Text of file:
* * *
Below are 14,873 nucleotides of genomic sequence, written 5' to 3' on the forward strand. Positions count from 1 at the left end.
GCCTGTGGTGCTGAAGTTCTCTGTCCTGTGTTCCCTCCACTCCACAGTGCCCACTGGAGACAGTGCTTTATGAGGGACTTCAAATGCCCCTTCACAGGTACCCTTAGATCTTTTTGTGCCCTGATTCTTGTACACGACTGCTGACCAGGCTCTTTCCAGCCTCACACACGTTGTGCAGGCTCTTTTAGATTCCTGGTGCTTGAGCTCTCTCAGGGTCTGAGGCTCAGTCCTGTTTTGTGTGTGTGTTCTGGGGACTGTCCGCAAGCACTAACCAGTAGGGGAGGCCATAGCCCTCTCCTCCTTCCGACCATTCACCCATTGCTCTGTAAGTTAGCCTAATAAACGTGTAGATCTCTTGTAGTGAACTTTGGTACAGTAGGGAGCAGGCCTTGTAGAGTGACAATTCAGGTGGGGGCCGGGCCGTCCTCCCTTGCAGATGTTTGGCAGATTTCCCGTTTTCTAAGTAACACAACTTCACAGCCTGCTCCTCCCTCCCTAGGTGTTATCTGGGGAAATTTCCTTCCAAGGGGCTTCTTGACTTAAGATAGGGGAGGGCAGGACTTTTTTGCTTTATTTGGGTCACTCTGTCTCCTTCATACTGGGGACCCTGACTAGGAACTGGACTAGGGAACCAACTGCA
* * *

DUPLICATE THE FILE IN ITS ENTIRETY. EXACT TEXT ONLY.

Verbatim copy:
Below are 14,873 nucleotides of genomic sequence, written 5' to 3' on the forward strand. Positions count from 1 at the left end.
GCCTGTGGTGCTGAAGTTCTCTGTCCTGTGTTCCCTCCACTCCACAGTGCCCACTGGAGACAGTGCTTTATGAGGGACTTCAAATGCCCCTTCACAGGTACCCTTAGATCTTTTTGTGCCCTGATTCTTGTACACGACTGCTGACCAGGCTCTTTCCAGCCTCACACACGTTGTGCAGGCTCTTTTAGATTCCTGGTGCTTGAGCTCTCTCAGGGTCTGAGGCTCAGTCCTGTTTTGTGTGTGTGTTCTGGGGACTGTCCGCAAGCACTAACCAGTAGGGGAGGCCATAGCCCTCTCCTCCTTCCGACCATTCACCCATTGCTCTGTAAGTTAGCCTAATAAACGTGTAGATCTCTTGTAGTGAACTTTGGTACAGTAGGGAGCAGGCCTTGTAGAGTGACAATTCAGGTGGGGGCCGGGCCGTCCTCCCTTGCAGATGTTTGGCAGATTTCCCGTTTTCTAAGTAACACAACTTCACAGCCTGCTCCTCCCTCCCTAGGTGTTATCTGGGGAAATTTCCTTCCAAGGGGCTTCTTGACTTAAGATAGGGGAGGGCAGGACTTTTTTGCTTTATTTGGGTCACTCTGTCTCCTTCATACTGGGGACCCTGACTAGGAACTGGACTAGGGAACCAACTGCA